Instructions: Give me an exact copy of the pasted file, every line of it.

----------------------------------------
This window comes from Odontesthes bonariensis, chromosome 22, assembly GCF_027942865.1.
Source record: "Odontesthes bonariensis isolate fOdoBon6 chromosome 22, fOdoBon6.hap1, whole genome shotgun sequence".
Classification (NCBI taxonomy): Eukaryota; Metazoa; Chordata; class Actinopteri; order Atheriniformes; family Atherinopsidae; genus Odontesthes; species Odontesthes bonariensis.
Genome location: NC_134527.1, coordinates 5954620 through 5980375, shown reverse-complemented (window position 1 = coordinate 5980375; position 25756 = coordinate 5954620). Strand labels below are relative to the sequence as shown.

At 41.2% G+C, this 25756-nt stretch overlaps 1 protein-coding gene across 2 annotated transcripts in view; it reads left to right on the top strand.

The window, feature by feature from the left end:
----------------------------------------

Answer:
This window comes from Odontesthes bonariensis, chromosome 22, assembly GCF_027942865.1.
Source record: "Odontesthes bonariensis isolate fOdoBon6 chromosome 22, fOdoBon6.hap1, whole genome shotgun sequence".
Classification (NCBI taxonomy): Eukaryota; Metazoa; Chordata; class Actinopteri; order Atheriniformes; family Atherinopsidae; genus Odontesthes; species Odontesthes bonariensis.
Genome location: NC_134527.1, coordinates 5954620 through 5980375, shown reverse-complemented (window position 1 = coordinate 5980375; position 25756 = coordinate 5954620). Strand labels below are relative to the sequence as shown.

At 41.2% G+C, this 25756-nt stretch overlaps 1 protein-coding gene across 2 annotated transcripts in view; it reads left to right on the top strand.

The window, feature by feature from the left end: